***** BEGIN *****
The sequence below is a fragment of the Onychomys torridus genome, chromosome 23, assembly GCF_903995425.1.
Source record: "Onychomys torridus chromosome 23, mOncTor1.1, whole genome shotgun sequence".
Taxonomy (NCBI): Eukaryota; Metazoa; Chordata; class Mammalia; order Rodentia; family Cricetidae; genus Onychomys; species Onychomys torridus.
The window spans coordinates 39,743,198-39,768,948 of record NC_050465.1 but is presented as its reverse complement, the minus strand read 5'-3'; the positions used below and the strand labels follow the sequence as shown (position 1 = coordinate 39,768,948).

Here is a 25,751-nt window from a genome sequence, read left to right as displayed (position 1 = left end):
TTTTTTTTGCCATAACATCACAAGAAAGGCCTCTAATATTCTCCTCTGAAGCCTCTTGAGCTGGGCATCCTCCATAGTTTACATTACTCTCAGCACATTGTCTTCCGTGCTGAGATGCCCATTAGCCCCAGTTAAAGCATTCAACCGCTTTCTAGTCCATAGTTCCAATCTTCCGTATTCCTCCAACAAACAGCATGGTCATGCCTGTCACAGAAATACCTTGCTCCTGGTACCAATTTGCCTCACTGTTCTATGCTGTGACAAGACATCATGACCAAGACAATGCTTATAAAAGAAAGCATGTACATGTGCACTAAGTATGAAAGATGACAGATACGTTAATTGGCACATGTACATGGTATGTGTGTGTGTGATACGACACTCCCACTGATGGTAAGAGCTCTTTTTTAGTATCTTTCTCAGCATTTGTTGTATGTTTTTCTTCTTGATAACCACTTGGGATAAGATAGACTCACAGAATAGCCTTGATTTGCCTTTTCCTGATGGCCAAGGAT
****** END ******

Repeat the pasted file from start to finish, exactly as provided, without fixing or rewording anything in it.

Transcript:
The sequence below is a fragment of the Onychomys torridus genome, chromosome 23, assembly GCF_903995425.1.
Source record: "Onychomys torridus chromosome 23, mOncTor1.1, whole genome shotgun sequence".
Taxonomy (NCBI): Eukaryota; Metazoa; Chordata; class Mammalia; order Rodentia; family Cricetidae; genus Onychomys; species Onychomys torridus.
The window spans coordinates 39,743,198-39,768,948 of record NC_050465.1 but is presented as its reverse complement, the minus strand read 5'-3'; the positions used below and the strand labels follow the sequence as shown (position 1 = coordinate 39,768,948).

Here is a 25,751-nt window from a genome sequence, read left to right as displayed (position 1 = left end):
TTTTTTTTGCCATAACATCACAAGAAAGGCCTCTAATATTCTCCTCTGAAGCCTCTTGAGCTGGGCATCCTCCATAGTTTACATTACTCTCAGCACATTGTCTTCCGTGCTGAGATGCCCATTAGCCCCAGTTAAAGCATTCAACCGCTTTCTAGTCCATAGTTCCAATCTTCCGTATTCCTCCAACAAACAGCATGGTCATGCCTGTCACAGAAATACCTTGCTCCTGGTACCAATTTGCCTCACTGTTCTATGCTGTGACAAGACATCATGACCAAGACAATGCTTATAAAAGAAAGCATGTACATGTGCACTAAGTATGAAAGATGACAGATACGTTAATTGGCACATGTACATGGTATGTGTGTGTGTGATACGACACTCCCACTGATGGTAAGAGCTCTTTTTTAGTATCTTTCTCAGCATTTGTTGTATGTTTTTCTTCTTGATAACCACTTGGGATAAGATAGACTCACAGAATAGCCTTGATTTGCCTTTTCCTGATGGCCAAGGAT